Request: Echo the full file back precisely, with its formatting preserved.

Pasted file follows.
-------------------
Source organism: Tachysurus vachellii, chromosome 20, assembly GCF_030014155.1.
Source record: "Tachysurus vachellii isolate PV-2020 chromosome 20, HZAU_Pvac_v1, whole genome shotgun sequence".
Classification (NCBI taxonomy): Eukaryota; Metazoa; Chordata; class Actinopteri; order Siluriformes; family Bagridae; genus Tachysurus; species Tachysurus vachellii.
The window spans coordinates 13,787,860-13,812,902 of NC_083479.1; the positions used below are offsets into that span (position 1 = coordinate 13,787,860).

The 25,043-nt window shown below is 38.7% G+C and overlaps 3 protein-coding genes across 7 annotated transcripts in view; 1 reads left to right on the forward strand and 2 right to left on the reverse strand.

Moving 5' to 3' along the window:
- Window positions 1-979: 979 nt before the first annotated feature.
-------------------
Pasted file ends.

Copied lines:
Source organism: Tachysurus vachellii, chromosome 20, assembly GCF_030014155.1.
Source record: "Tachysurus vachellii isolate PV-2020 chromosome 20, HZAU_Pvac_v1, whole genome shotgun sequence".
Classification (NCBI taxonomy): Eukaryota; Metazoa; Chordata; class Actinopteri; order Siluriformes; family Bagridae; genus Tachysurus; species Tachysurus vachellii.
The window spans coordinates 13,787,860-13,812,902 of NC_083479.1; the positions used below are offsets into that span (position 1 = coordinate 13,787,860).

The 25,043-nt window shown below is 38.7% G+C and overlaps 3 protein-coding genes across 7 annotated transcripts in view; 1 reads left to right on the forward strand and 2 right to left on the reverse strand.

Moving 5' to 3' along the window:
- Window positions 1-979: 979 nt before the first annotated feature.